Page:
Wild Mallards?

Discussion in 'Ducks' started by RavenStorm, Apr 21, 2009.

  1. RavenStorm

    RavenStorm Chillin' With My Peeps

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    Southern CA
    Hey peoples, I just got contacted from someone on Craig's List. She has 7 wild mallard ducklings (look like mallards to me from the pic) that she rescued but couldn't get the mom. Apparently the nest was right on a very busy cross street and already 2 ducklings had been hit by cars. Now momma's gone and she can't keep the birds. I have arranged with her to pick them up tomorrow so I have to rush and get a brooder ready, thank full it's so dang hot here right now I don't have to worry about a heat bulb!

    My questions is this: Does anyone here have experience with wild ducklings? I don't think they would really be any different from regular ducklings, but do they have any special needs? Of course I will quarantine them for a while to both protect them from my grown ducks and to protect my ducks from any diseases these guys have, but should I maybe de-worm them as a precaution?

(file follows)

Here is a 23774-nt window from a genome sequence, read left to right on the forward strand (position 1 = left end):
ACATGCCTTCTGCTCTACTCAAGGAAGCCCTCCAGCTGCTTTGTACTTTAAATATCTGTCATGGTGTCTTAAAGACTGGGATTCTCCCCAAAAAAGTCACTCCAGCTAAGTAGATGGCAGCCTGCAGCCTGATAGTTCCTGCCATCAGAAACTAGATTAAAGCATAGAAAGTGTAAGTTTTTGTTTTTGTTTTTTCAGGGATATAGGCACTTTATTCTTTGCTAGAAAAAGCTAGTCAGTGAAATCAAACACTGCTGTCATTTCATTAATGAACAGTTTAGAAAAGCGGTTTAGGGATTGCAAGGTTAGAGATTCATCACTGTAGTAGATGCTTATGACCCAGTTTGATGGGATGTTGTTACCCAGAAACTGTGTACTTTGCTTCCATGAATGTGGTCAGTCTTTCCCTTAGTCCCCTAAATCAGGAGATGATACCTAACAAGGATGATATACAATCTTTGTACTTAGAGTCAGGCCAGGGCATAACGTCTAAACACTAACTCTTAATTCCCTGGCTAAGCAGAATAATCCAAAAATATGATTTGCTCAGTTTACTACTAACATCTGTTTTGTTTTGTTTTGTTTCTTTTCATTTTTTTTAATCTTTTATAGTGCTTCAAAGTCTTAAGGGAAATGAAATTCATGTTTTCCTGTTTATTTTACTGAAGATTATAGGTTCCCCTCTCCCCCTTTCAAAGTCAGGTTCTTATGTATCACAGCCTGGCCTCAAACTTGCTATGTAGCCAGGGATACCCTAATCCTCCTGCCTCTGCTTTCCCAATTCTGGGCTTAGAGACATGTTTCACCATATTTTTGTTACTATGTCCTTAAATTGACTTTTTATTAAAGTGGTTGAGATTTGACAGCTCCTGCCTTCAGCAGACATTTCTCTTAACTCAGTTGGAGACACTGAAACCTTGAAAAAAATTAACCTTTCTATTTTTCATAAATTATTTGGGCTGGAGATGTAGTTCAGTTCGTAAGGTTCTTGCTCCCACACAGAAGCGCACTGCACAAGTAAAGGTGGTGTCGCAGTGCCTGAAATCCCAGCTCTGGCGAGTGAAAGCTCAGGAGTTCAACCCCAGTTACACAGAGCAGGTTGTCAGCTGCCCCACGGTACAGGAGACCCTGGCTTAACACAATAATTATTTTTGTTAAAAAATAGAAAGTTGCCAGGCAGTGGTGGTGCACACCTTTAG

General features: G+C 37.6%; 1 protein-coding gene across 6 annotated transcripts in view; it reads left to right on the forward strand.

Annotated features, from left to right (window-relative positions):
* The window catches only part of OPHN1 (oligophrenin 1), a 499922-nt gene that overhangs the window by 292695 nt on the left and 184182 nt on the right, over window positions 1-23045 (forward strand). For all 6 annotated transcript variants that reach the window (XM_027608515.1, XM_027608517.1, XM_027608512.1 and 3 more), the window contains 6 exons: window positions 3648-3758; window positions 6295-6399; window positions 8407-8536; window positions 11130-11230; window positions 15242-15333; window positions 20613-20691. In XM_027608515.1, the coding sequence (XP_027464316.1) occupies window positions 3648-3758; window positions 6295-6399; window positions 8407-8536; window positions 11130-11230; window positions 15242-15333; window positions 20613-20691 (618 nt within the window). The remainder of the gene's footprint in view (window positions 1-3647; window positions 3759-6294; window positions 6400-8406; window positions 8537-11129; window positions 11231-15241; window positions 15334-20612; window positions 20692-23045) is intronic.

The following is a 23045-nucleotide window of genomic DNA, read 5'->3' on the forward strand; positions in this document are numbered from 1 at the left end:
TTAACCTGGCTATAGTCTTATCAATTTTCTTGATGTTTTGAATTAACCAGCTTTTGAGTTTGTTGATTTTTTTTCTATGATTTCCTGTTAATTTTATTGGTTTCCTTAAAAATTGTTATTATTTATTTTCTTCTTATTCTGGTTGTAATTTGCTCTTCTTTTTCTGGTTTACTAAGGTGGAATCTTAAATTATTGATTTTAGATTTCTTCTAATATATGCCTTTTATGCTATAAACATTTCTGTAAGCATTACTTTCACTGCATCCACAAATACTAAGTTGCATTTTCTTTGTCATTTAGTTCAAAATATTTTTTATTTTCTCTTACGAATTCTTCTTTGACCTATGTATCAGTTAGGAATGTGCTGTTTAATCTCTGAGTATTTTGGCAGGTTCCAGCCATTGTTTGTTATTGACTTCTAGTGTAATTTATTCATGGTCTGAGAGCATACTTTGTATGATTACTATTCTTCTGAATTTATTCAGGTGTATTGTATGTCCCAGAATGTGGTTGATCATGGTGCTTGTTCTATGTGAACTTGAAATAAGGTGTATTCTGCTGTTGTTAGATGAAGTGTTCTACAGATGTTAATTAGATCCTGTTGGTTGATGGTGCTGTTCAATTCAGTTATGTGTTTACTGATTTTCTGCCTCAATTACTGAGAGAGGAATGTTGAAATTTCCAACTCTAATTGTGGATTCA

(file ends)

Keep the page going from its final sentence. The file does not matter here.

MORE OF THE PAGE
Of course, I will get pics up as soon as I have them for you picture hounds. I know how addictive the cuteness is and I'm not stingy!
     
  2. TexasVet

    TexasVet Chillin' With My Peeps

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    I would never worm ducklings, and they probably don't need it anyway. I have mallards and treat them just like all the other breeds. Keep 'em warm, give them non-medicated flock raiser, water, and they'll do fine.

    Kathy, Bellville TX
    www.CountryChickens.com
     
  3. Mrs MIA